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FAIRHAVEN – Linda Kellish always thought wind energy was a good idea, but living close to two industrial-sized turbines has changed her feelings.
For one thing, she says, the town’s wind turbines have made it impossible to sleep.
Based on her experience, Ms. Kellish said communities should be very careful about where wind turbines are placed.
“I don’t think anyone realized it was going to be right here,” she said of the turbines that loom over her backyard. “You’ve got people all over saying they’re good,” of the turbines. “Well come over to my house and try to sleep.”
Ms. Kellish lives next to Nasketucket Cemetery on Huttleston Avenue, or Route 6. She said she doesn’t mind the traffic noise because it’s just during the day.
Ms. Kellish said having a good night’s sleep is important to her in her profession.
“I’m awake at 3 a.m. and still haven’t fallen asleep yet and my alarm goes off at 5 a.m.,” she said. She said her work requires concentration. “I cannot go to work tired,” she said. An employee at Lockheed Martin in Marion, she said she works on government contracts in electronics “that protect us.”
Ms. Kellish said she used to enjoy listening to birds chirping in the morning and frogs croaking at night. Although Route 6 is noisy during the daytime during the week, that’s when she’s at work.
Some measure of peace and quiet has been ensured by the fact that the back of her house faces woods that go to the bike path. And the west side of her house abuts the cemetery.
“I had a beautiful breeze from the water,” she said, but last summer the turbines were so loud, “I’ve actually had to close the windows. All you hear is whoop, whoop, whoop on certain days.”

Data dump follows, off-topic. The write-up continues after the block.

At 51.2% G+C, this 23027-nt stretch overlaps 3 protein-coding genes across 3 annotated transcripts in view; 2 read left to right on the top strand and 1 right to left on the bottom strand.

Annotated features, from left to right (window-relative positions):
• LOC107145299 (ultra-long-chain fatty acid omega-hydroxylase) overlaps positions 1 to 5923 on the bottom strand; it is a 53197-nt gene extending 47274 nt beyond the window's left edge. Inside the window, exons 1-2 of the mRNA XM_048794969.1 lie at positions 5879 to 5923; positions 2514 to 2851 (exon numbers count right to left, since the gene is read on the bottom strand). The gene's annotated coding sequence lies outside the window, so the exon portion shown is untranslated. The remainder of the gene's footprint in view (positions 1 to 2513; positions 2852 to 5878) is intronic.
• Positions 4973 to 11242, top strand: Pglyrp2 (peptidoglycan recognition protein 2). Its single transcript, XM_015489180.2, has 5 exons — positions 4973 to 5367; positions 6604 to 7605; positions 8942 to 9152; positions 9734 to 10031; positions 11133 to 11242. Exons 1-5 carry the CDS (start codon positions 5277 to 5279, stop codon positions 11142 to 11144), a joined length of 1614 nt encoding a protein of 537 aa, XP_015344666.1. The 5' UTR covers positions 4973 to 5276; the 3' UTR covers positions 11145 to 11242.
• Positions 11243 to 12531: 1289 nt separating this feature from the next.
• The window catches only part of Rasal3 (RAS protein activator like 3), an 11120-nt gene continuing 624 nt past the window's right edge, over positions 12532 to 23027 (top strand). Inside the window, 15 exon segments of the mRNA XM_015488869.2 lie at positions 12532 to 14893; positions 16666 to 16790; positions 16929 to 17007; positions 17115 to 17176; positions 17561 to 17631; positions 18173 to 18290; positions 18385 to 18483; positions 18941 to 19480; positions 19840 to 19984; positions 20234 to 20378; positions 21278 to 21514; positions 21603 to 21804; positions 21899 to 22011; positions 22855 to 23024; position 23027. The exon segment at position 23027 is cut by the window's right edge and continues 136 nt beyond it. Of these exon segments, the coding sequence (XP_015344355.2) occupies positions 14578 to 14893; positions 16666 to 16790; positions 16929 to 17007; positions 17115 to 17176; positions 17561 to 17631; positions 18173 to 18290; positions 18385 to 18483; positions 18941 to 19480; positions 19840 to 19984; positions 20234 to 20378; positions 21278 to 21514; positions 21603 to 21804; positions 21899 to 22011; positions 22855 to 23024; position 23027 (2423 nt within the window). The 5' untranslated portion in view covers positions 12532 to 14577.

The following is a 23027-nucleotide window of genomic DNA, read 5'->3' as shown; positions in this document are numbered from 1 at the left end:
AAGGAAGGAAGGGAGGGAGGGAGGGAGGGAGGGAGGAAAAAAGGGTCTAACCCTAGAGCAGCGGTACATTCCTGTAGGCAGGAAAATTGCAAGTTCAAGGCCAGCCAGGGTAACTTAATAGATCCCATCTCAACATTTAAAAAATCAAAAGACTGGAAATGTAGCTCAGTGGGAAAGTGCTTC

With the windows closed, she has to find other ways to keep her house cool on summer nights, like an air conditioner. “I’ve lived here over 20 years and I’ve never even owned an air conditioner,” she said.
Ms. Kellish said it irks her to come home like she did last Thursday and see the turbines shut down, then hear them making noises that keep her up at night. It also bothers her that they are not on sometimes on windy days, but then are turned on again at night.
Ms. Kellish said especially when blades are facing Mattapoisett, “You can just hear them chomping through.”
She said a compromise could be shutting them down from 10 p.m. to 6 a.m. or 11 p.m. to 7 a.m.
“I would love it if they could shut them down from June to October when everyone has their windows open at night time,” she said.
Another consideration said Ms. Kellish, who lives in a former Quaker Meetinghouse, is how the turbines have affected her property value.
“I’m not going to be able to sell my house,” she said.
She said she wanted to do work on the exterior, but “any money I put into it, I’m not going to get out of it.”
Of the turbines, she said, “It’s just brought up so many things.” For example, if she does put her house up for sale, does she have to tell potential buyers about the turbines’ noise at night making it impossible to sleep?
“Is that disclosure?” she asked.
She said other locations, like an area with just businesses nearby and no residences, make more sense for locating wind turbines. She asked, “Couldn’t you put them over by AT&T?”
Ms. Kellish would like the town to hold a public meeting where residents can air their complaints. Since filling out the complaint form, she hasn’t heard back from anyone at the Board of Health.
She said getting no response from town officials to her complaint has left her with a helpless feeling of not knowing where to turn.
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